Telling others about my Mum's visit, I'm sometimes made to feel slightly embarrassed about the 'thrifty backpacker' style in which I showed her around a little of Thailand. This never lasts long though, because I know for a fact that's the way she likes to travel as well. Not just for the money it saves but more importantly because you gain a richer experience and it just feels like more of an adventure! For example, I recently recommended one of my favourite Bangkok guesthouses, (just a street away from busy Khao San), to a couple of friends my own age. They checked it out on arriving but turned their noses up and looked elsewhere. My mum loved the place and we stayed a few nights there. =)
Not that I was particularly surprised. After all, we're talking about a very well-travelled lady here, who's lived in Northern Ireland, Kenya, Uganda, Tanzania, New Zealand, Australia and Botswana during an eventful and active life. Someone who spent 17 challenging years as a missionary in Africa, who's white-water rafted down the Zambezi and recently jumped out of an airplane at 12,000 feet, and generally just lived life to the full wherever she was.
Both before and during her visit, I never once considered taking her to a 'luxury' hotel or giving in to any of the other comfortable ways in which one can be insulated from fully experiencing a foreign place. She's just not that sort of Mum! Rangsit
In what could have been a highly unfortunate coincidence, Mum's flight arrived on the night of the World Cup Final. =P Getting the cheapest flight possible had meant a lengthy stop-over en route and she'd been up for almost 24 hours before our happy reunion at the arrival gate. Thankfully, she still looked as alert and energetic as always, and jumped at my tentative suggestion of watching the Final at the big screens set up at Future Park, (the huge shopping centre near Rangsit). But first we took a bit of time out, to have a coffee at an airport cafe and catch up a bit. I keep in close contact with my family when I travel, (lots of emails and the occasional phone call), so I was surprised at just how much catching up we had to do - so much had happened in the last seven months since we'd seen each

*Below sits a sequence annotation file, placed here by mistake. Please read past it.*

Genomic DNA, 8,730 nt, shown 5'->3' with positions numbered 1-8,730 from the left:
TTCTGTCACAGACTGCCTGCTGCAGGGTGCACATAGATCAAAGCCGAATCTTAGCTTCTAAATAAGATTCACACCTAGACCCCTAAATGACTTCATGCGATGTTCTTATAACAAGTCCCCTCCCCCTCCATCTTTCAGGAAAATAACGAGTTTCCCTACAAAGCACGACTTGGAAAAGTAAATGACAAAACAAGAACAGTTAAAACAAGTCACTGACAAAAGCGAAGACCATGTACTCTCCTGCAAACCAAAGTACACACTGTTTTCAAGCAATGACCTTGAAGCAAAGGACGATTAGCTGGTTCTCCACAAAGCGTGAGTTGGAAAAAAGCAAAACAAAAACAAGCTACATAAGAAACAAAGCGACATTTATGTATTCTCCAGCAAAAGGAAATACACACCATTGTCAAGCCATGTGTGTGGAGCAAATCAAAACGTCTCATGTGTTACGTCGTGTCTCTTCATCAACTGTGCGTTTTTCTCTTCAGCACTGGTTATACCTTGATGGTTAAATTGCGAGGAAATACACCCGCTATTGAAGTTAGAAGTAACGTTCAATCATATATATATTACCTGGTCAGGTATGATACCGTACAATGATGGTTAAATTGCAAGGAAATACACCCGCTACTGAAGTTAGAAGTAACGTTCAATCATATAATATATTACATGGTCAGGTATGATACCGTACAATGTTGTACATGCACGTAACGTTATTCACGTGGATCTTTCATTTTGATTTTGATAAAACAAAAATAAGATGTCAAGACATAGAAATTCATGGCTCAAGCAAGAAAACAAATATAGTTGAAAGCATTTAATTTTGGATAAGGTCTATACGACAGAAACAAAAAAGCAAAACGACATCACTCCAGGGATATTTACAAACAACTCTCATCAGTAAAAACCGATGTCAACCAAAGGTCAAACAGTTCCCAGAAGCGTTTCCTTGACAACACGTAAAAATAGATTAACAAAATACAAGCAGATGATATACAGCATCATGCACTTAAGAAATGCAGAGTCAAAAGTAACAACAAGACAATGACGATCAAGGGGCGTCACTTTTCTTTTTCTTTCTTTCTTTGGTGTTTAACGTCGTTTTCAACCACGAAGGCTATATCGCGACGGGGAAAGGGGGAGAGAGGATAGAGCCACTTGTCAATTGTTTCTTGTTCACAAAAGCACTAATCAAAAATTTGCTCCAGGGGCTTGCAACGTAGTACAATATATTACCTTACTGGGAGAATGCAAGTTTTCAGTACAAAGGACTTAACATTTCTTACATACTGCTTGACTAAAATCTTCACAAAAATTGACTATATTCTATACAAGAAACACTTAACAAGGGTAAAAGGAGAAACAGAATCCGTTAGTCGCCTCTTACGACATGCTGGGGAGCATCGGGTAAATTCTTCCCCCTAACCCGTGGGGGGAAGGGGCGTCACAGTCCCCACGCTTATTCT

We ended up spending a couple of days in Rangsit, while Mum adjusted to the stifling heat and oppressive humidity, (it was winter back home in Perth, so quite a change!). This was great in a way, as Mum got to experience the lazy life of a Rangsit student firsthand - sleeping in a bit, spending some time with a few of my friends, selecting which delicious and inexpensive Thai restaurant to eat out at each meal, rambling around the air-conditioned comfort of Future Park, buying a yellow 'We Love the King' shirt, trying fruits she'd never seen or heard of before, going to the local cinema, and so on. It was good to be able to share my life here with her for a few days. Bangkok
The next part of our travels involved a relocation to a guesthouse on Soi Rambutri, close to (but slightly removed from) the craziness of Khao San Road. Many of the older travellers we met along the way couldn't believe I'd take my Mum to that area. =P I never gave it a second thought though, knowing she'd love the place. And she did - bargaining for gifts in the